Davis has a right to observe and adhere to her religious beliefs, but she does not have a right to her job as county clerk. The latter obligates her to follow federal law, including the applicable judgments of federal courts, and it is now the law of the land that the Constitution bars state governments from refusing to recognize same-sex marriages on equal terms with opposite-sex marriages. If, as Davis claims, her religious convictions bar her from issuing such a marriage license, she should resign.
Note: The Rowan County Clerk’s office appears to be an entitlement within the Davis family. “Kim Davis succeeded her mother, Jean W. Bailey, who was Rowan County clerk for nearly 40 years until she retired. Davis was one of her mother’s deputy clerks for much of that time, just as her 21-year-old son, Nathan, now works as one of her deputies.” This weighs against Davis voluntarily resigning her position.
Now Scalia has not, to my knowledge, said anything directly about Davis’s actions, but he has addressed the question of what public officials should do when their official obligations conflict with their religious conscience. Writing in “First Things” in 2002, Scalia explained that if he were to conclude that the death penalty is fundamentally immoral, he should no longer serve on the bench.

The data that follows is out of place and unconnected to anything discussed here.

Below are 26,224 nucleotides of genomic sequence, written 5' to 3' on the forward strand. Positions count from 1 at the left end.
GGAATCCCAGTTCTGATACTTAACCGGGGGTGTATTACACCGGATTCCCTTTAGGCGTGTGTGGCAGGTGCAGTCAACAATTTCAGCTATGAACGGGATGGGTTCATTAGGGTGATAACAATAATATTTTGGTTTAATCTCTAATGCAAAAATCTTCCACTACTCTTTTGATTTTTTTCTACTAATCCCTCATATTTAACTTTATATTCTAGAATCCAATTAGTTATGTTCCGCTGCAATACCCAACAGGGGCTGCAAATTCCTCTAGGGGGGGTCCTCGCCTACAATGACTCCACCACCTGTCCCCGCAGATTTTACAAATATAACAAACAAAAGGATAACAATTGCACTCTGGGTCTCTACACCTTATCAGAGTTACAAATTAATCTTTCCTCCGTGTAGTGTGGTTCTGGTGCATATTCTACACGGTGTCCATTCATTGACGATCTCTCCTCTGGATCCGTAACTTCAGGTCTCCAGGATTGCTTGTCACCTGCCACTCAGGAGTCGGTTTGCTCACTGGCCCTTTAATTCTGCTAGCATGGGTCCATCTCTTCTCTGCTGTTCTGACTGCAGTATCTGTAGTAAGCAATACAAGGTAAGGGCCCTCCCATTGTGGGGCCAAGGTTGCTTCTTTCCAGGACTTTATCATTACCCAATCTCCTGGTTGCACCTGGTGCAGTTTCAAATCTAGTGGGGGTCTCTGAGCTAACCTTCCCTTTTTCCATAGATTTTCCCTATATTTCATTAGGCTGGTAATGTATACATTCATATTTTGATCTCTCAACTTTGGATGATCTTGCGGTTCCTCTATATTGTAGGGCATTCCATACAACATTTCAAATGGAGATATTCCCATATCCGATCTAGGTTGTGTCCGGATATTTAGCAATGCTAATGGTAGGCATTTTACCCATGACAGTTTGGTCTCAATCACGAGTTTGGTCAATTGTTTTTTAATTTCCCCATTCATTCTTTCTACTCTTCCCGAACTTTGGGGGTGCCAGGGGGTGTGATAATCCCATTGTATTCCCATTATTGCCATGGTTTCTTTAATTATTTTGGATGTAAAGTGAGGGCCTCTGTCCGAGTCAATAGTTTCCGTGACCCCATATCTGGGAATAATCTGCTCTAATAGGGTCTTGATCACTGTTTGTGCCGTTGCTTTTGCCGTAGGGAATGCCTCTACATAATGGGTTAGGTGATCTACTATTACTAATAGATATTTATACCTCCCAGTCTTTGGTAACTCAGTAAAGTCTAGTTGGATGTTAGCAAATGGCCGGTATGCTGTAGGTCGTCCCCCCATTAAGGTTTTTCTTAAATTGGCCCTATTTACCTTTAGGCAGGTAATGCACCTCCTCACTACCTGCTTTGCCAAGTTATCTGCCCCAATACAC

[W]hile my views on the morality of the death penalty have nothing to do with how I vote as a judge, they have a lot to do with whether I can or should be a judge at all. To put the point in the blunt terms employed by Justice Harold Blackmun towards the end of his career on the bench, when he announced that he would henceforth vote (as Justices William Brennan and Thurgood Marshall had previously done) to overturn all death sentences, when I sit on a Court that reviews and affirms capital convictions, I am part of “the machinery of death.” My vote, when joined with at least four others, is, in most cases, the last step that permits an execution to proceed. I could not take part in that process if I believed what was being done to be immoral. . . .
[I]n my view the choice for the judge who believes the death penalty to be immoral is resignation, rather than simply ignoring duly enacted, constitutional laws and sabotaging death penalty cases. He has, after all, taken an oath to apply the laws and has been given no power to supplant them with rules of his own. Of course if he feels strongly enough he can go beyond mere resignation and lead a political campaign to abolish the death penalty” and if that fails, lead a revolution. But rewrite the laws he cannot do.
Davis is in a similar position. Her official position obligates her to take part in the state’s licensing and recognition of marriages. Insofar as the state’s definition of an acceptable marriage differs from her own, Davis is obligated to follow the state’s rule so long as she maintains her current office.